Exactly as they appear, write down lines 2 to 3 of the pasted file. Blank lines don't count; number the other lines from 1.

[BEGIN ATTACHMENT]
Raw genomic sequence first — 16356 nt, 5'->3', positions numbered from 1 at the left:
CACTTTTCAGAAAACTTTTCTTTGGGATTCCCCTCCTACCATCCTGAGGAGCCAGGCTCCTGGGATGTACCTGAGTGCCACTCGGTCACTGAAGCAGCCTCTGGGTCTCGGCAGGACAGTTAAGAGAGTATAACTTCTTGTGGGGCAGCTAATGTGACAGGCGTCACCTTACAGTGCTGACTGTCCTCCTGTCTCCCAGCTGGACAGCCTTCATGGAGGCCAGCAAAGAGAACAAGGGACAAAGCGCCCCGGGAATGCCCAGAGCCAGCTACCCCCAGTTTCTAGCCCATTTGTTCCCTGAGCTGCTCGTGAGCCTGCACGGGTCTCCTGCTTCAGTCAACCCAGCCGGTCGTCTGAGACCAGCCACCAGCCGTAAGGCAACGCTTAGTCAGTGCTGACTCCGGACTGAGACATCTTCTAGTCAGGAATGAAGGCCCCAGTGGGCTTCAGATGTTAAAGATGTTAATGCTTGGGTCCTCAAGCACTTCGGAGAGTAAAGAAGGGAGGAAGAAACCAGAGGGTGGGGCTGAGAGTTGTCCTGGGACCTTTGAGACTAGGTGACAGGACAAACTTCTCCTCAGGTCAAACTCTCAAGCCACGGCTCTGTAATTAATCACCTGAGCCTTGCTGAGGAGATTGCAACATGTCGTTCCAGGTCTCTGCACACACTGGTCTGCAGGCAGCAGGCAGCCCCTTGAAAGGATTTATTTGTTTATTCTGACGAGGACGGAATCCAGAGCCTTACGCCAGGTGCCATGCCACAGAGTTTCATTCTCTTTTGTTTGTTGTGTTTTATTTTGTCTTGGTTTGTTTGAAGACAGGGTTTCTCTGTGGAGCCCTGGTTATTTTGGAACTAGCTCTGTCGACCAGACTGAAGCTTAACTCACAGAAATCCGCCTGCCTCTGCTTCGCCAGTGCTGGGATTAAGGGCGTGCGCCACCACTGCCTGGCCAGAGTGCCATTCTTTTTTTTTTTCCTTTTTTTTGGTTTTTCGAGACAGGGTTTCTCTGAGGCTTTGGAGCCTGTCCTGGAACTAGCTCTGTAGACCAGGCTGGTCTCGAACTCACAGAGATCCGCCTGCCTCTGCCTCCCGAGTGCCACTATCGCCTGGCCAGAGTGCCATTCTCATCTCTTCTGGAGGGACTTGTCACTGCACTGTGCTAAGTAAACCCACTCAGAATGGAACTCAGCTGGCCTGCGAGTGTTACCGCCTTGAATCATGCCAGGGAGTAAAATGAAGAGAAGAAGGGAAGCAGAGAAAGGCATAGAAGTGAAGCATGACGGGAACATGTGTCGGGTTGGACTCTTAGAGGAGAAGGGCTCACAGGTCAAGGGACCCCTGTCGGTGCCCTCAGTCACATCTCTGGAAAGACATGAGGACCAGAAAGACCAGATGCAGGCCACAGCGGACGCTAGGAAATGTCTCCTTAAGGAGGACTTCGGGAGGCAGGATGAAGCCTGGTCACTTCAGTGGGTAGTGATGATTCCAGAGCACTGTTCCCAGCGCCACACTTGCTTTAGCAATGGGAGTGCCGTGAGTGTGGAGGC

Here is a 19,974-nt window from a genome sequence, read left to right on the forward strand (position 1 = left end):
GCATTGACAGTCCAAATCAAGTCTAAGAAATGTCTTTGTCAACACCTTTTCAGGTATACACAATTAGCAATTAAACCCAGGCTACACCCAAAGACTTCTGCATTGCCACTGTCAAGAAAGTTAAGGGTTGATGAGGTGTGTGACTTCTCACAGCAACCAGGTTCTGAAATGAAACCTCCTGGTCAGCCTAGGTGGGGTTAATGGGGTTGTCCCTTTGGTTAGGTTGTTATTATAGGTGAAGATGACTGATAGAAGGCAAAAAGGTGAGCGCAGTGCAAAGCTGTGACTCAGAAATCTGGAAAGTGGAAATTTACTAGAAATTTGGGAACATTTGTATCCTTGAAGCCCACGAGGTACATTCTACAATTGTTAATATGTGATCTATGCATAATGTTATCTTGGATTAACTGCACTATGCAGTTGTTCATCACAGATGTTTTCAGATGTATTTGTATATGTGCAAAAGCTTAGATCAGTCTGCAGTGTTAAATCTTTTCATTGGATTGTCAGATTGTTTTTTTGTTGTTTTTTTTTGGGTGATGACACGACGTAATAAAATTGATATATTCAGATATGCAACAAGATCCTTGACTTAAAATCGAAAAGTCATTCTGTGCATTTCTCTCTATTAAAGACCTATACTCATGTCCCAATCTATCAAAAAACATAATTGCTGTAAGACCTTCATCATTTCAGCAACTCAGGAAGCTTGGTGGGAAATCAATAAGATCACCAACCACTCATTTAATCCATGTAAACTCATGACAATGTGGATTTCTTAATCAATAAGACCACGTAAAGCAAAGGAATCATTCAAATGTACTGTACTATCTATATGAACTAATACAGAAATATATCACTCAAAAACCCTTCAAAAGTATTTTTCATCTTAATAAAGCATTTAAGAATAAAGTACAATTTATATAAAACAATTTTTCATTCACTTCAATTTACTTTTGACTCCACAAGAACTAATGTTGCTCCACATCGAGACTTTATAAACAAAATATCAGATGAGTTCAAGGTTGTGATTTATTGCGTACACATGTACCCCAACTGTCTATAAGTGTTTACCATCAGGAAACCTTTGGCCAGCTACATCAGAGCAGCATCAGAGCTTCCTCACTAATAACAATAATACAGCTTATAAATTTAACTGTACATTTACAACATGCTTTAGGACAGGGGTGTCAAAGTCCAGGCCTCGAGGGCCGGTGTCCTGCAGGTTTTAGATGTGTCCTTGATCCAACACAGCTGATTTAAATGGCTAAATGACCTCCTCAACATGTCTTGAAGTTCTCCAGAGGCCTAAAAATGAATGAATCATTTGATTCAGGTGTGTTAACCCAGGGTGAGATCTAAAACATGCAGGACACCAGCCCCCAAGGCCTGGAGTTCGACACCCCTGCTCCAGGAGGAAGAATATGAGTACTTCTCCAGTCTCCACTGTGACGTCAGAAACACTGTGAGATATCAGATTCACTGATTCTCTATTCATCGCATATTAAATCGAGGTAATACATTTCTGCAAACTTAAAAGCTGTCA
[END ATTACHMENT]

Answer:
CACTTTTCAGAAAACTTTTCTTTGGGATTCCCCTCCTACCATCCTGAGGAGCCAGGCTCCTGGGATGTACCTGAGTGCCACTCGGTCACTGAAGCAGCCTCTGGGTCTCGGCAGGACAGTTAAGAGAGTATAACTTCTTGTGGGGCAGCTAATGTGACAGGCGTCACCTTACAGTGCTGACTGTCCTCCTGTCTCCCAGCTGGACAGCCTTCATGGAGGCCAGCAAAGAGAACAAGGGACAAAGCGCCCCGGGAATGCCCAGAGCCAGCTACCCCCAGTTTCTAGCCCATTTGTTCCCTGAGCTGCTCGTGAGCCTGCACGGGTCTCCTGCTTCAGTCAACCCAGCCGGTCGTCTGAGACCAGCCACCAGCCGTAAGGCAACGCTTAGTCAGTGCTGACTCCGGACTGAGACATCTTCTAGTCAGGAATGAAGGCCCCAGTGGGCTTCAGATGTTAAAGATGTTAATGCTTGGGTCCTCAAGCACTTCGGAGAGTAAAGAAGGGAGGAAGAAACCAGAGGGTGGGGCTGAGAGTTGTCCTGGGACCTTTGAGACTAGGTGACAGGACAAACTTCTCCTCAGGTCAAACTCTCAAGCCACGGCTCTGTAATTAATCACCTGAGCCTTGCTGAGGAGATTGCAACATGTCGTTCCAGGTCTCTGCACACACTGGTCTGCAGGCAGCAGGCAGCCCCTTGAAAGGATTTATTTGTTTATTCTGACGAGGACGGAATCCAGAGCCTTACGCCAGGTGCCATGCCACAGAGTTTCATTCTCTTTTGTTTGTTGTGTTTTATTTTGTCTTGGTTTGTTTGAAGACAGGGTTTCTCTGTGGAGCCCTGGTTATTTTGGAACTAGCTCTGTCGACCAGACTGAAGCTTAACTCACAGAAATCCGCCTGCCTCTGCTTCGCCAGTGCTGGGATTAAGGGCGTGCGCCACCACTGCCTGGCCAGAGTGCCATTCTTTTTTTTTTTCCTTTTTTTTGGTTTTTCGAGACAGGGTTTCTCTGAGGCTTTGGAGCCTGTCCTGGAACTAGCTCTGTAGACCAGGCTGGTCTCGAACTCACAGAGATCCGCCTGCCTCTGCCTCCCGAGTGCCACTATCGCCTGGCCAGAGTGCCATTCTCATCTCTTCTGGAGGGACTTGTCACTGCACTGTGCTAAGTAAACCCACTCAGAATGGAACTCAGCTGGCCTGCGAGTGTTACCGCCTTGAATCATGCCAGGGAGTAAAATGAAGAGAAGAAGGGAAGCAGAGAAAGGCATAGAAGTGAAGCATGACGGGAACATGTGTCGGGTTGGACTCTTAGAGGAGAAGGGCTCACAGGTCAAGGGACCCCTGTCGGTGCCCTCAGTCACATCTCTGGAAAGACATGAGGACCAGAAAGACCAGATGCAGGCCACAGCGGACGCTAGGAAATGTCTCCTTAAGGAGGACTTCGGGAGGCAGGATGAAGCCTGGTCACTTCAGTGGGTAGTGATGATTCCAGAGCACTGTTCCCAGCGCCACACTTGCTTTAGCAATGGGAGTGCCGTGAGTGTGGAGGC

Here is a 19,974-nt window from a genome sequence, read left to right on the forward strand (position 1 = left end):